Socrates generally tried to find general truths for things. In his discourses he tests truisms by reductio ad absurdum - i.e., commonly held view points are shown to be ridiculous in some circumstances. But it is worth mentioning that Socrates does not always "win" in the Dialogues, nor is he always logical (but we can maybe forgive him that, since it was not until his pupil Plato's pupil Aristotle's time that the rules of formal logic started to be laid down).
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Postby echomikeromeo » Mon Jan 17, 2005 8:27 pm

I quite liked Sophie's World, but I found myself skipping through the slightly tedious philosophical lectures to get to the actual story, which was very interesting and enthralling. However, the lectures are such that it would be a handy book just to have on hand as a reference, because it explains things clearly enough that even a poor dim teenager like me can understand it.
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Postby MyIlium » Tue Jan 18, 2005 2:08 am

Um. Back to the topic, I liked Sophie's World as well. Orson Scott Card also puts a lot of philosophy into his books -- philosophy of the individual and sometimes society, not the natural universe -- too.
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Postby Kladaradatsj » Tue Jan 18, 2005 8:22 pm

Kasper wrote:A friend of mine loves "Sophie's world", which i believe is a sort of philosophical beginners novel. However, I've never read it, so I can't tell you exactly what it's about. (or who wrote it though I think the author is Norwegian.)


It's by Jostein Gaarder, who has written some other books as well. I've read both 'Sophie's world' and 'Maya'. Maya is in my opinion not what you might be seeking. Sophie's world however is fine. It presents philosophy in a far more interesting way, which is bound to help you remember it more easily. If only my Uni philosophy course would be taught in story-form...
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Postby chad » Tue Jan 18, 2005 10:10 pm

hi, another suggestion (although it's not fiction) is bertrand russell's "history of western philosophy". it's long but very readable, and if you read it all the way through you'll have a good idea of most of the famous philosophers up to wittgenstein in the 20th c. it also covers well the middle ages philosophers: this is a black hole in lots of phil history books i've read, which jump from the greeks bc to descartes and the famous philosophers in germany only a few centuries ago. :)
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Postby Er » Sun Apr 10, 2005 2:27 pm

I agree with Thomas... in fact reading Plato's dialogue is the best way to learn about him. I think the nicest are Phaedo, Pheadro and Symposion. I appreciated them a lot because they're about actual topic which people have ever debate on, as death, love and life in general.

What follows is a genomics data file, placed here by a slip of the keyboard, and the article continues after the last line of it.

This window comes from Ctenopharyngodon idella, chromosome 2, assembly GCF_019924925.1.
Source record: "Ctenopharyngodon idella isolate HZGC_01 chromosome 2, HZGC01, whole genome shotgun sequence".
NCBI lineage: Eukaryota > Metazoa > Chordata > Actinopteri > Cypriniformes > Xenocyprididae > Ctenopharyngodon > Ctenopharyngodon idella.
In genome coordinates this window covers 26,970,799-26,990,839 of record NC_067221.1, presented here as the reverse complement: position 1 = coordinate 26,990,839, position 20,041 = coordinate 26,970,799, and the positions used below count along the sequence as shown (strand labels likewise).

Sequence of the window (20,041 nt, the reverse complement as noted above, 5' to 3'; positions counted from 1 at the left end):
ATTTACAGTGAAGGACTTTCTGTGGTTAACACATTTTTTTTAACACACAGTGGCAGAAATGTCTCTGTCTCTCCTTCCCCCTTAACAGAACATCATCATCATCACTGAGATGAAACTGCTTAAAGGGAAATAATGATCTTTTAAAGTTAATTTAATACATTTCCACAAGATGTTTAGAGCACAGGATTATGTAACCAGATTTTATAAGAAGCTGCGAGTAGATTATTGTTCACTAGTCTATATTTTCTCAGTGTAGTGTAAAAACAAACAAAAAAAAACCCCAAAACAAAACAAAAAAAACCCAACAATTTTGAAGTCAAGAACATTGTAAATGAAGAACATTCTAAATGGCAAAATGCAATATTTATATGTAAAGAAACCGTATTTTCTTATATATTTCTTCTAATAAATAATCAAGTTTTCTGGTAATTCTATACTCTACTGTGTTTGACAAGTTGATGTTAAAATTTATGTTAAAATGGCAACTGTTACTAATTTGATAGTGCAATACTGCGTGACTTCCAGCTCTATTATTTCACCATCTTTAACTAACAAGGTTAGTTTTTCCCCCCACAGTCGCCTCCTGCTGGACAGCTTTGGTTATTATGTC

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Postby Gunnarius » Fri Apr 22, 2005 10:47 pm

What about the Discworld series by Terry Pratchett? They are extreamly funny and he tackles philosophical matters in a very readable way. (Try for example Small Gods, a fantastic book.) He also squeezes in a (funny) latin phrase or two, like "fabricate diem, pvnc".

I've read Socrates's defense by Plato (in Icelandic) and think it's highly enjoyable, and demonstrates the rhetoric of the socratic method very well.
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Postby Er » Sat Apr 23, 2005 1:16 pm

"Socrate's Defense" and "Eutyphrone" are the first dialogue by Plato that I've read, I like them a lot, in particuraly the first one is really interesting and exciting, because Socrate, one of the wisest man in the world, has been condamned to death even if he didn't do anything against the Athenian law: he only tried to teach the right way to live and to behave.
If you read the seventh book of Plato's Repubblic, you'll understand better; anyway, Plato is so complicated and fascinating that is quite impossible understand him really. I hope you will enjoy yourself reading other dialogue written by this philosopher as, for example, Phaedo.
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Postby Emma_85 » Sat Apr 23, 2005 7:05 pm

Gunnarius wrote:What about the Discworld series by Terry Pratchett? They are extreamly funny and he tackles philosophical matters in a very readable way. (Try for example Small Gods, a fantastic book.) He also squeezes in a (funny) latin phrase or two, like "fabricate diem, pvnc".

I've read Socrates's defense by Plato (in Icelandic) and think it's highly enjoyable, and demonstrates the rhetoric of the socratic method very well.


yeah, Terry Pratchett is great! 8)
do you read the discworld books in English or Icelandic?
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Postby Gunnarius » Sat Apr 23, 2005 10:06 pm

English, since none of the Discworld books have been translated into Icelandic. (Truckers and Diggers (and perhaps Wings) have been, but they of course are not part of the Discworld.)
I would think that the Discworld series are very hard books to translate, because of the subtle humour and puns.
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Postby Kevinnnnn » Mon Jul 04, 2005 11:24 pm

Nietzsche wrote Also sprach Zarathustra in narrative form.